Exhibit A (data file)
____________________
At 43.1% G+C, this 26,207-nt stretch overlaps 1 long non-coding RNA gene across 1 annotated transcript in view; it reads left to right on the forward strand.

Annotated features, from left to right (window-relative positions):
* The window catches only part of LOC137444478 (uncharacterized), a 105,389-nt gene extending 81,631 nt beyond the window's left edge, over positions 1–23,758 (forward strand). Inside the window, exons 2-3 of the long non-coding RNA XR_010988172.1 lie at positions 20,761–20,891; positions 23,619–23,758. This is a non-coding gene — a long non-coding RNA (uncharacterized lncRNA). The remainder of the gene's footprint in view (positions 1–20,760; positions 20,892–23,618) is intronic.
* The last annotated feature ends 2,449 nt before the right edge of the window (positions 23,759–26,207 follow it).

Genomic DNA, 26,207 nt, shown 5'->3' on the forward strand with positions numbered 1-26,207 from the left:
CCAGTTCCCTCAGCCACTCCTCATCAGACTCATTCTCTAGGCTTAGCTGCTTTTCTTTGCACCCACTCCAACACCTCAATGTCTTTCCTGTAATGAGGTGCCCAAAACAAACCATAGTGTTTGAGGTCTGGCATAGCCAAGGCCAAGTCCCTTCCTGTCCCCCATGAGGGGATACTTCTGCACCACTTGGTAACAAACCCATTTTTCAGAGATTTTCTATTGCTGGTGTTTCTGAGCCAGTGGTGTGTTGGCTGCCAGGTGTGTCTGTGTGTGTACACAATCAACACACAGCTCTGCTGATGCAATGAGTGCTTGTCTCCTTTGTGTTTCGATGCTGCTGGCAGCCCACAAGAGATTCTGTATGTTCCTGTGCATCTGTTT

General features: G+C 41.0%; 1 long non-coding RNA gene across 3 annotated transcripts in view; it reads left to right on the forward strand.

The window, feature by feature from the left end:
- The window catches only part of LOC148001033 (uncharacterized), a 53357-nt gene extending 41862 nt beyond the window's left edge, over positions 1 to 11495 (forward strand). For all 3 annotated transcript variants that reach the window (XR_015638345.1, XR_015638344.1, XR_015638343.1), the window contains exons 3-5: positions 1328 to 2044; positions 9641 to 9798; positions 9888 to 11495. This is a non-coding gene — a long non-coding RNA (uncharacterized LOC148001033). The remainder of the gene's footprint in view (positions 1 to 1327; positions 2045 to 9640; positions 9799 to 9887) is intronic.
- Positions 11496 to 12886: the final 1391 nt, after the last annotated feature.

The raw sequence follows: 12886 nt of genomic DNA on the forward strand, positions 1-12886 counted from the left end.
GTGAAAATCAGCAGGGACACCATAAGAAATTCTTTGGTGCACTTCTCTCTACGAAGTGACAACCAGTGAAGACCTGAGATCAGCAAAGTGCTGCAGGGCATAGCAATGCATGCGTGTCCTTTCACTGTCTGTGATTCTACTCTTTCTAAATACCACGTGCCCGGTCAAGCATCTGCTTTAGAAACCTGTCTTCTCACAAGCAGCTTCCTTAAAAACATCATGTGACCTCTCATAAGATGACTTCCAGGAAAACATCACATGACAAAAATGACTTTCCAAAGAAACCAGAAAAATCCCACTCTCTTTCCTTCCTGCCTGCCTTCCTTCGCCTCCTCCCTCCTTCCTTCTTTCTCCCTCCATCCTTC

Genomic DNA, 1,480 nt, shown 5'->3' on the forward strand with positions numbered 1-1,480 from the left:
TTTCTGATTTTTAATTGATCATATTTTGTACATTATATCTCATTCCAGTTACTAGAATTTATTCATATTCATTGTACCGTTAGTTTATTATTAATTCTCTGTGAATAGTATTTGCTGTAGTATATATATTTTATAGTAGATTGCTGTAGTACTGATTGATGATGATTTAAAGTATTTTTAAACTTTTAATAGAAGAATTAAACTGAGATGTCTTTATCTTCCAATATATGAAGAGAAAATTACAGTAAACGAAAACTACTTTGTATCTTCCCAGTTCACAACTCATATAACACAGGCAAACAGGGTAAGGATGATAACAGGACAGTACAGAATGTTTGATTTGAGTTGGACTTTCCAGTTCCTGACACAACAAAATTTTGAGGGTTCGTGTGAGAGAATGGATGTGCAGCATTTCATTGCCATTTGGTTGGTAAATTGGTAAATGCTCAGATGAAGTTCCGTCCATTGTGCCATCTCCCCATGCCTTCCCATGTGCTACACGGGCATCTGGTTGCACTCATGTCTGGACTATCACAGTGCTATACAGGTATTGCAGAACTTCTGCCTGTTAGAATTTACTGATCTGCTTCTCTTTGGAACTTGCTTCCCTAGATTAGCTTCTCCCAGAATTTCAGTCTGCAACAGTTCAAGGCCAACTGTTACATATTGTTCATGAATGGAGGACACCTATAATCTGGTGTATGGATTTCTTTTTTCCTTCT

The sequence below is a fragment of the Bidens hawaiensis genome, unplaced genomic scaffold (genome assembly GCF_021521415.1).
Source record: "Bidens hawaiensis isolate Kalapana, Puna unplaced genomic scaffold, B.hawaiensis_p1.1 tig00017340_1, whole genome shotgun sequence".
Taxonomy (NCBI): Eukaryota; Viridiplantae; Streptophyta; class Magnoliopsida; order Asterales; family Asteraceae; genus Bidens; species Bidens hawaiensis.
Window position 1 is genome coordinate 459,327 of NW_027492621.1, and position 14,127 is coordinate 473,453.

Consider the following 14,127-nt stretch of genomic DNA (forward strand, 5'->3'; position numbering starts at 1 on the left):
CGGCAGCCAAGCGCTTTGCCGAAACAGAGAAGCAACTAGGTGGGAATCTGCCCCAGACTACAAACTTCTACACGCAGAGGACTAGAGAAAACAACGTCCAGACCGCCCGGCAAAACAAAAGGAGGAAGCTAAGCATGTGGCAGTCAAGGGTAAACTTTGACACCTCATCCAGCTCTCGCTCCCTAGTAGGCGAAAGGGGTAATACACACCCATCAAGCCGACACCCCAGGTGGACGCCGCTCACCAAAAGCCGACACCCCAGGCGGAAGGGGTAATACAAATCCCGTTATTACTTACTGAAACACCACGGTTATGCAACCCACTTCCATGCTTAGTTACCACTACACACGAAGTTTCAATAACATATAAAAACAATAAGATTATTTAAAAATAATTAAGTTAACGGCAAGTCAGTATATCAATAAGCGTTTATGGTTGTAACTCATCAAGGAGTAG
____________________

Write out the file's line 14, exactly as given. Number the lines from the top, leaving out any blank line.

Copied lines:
TTTCTGATTTTTAATTGATCATATTTTGTACATTATATCTCATTCCAGTTACTAGAATTTATTCATATTCATTGTACCGTTAGTTTATTATTAATTCTCTGTGAATAGTATTTGCTGTAGTATATATATTTTATAGTAGATTGCTGTAGTACTGATTGATGATGATTTAAAGTATTTTTAAACTTTTAATAGAAGAATTAAACTGAGATGTCTTTATCTTCCAATATATGAAGAGAAAATTACAGTAAACGAAAACTACTTTGTATCTTCCCAGTTCACAACTCATATAACACAGGCAAACAGGGTAAGGATGATAACAGGACAGTACAGAATGTTTGATTTGAGTTGGACTTTCCAGTTCCTGACACAACAAAATTTTGAGGGTTCGTGTGAGAGAATGGATGTGCAGCATTTCATTGCCATTTGGTTGGTAAATTGGTAAATGCTCAGATGAAGTTCCGTCCATTGTGCCATCTCCCCATGCCTTCCCATGTGCTACACGGGCATCTGGTTGCACTCATGTCTGGACTATCACAGTGCTATACAGGTATTGCAGAACTTCTGCCTGTTAGAATTTACTGATCTGCTTCTCTTTGGAACTTGCTTCCCTAGATTAGCTTCTCCCAGAATTTCAGTCTGCAACAGTTCAAGGCCAACTGTTACATATTGTTCATGAATGGAGGACACCTATAATCTGGTGTATGGATTTCTTTTTTCCTTCT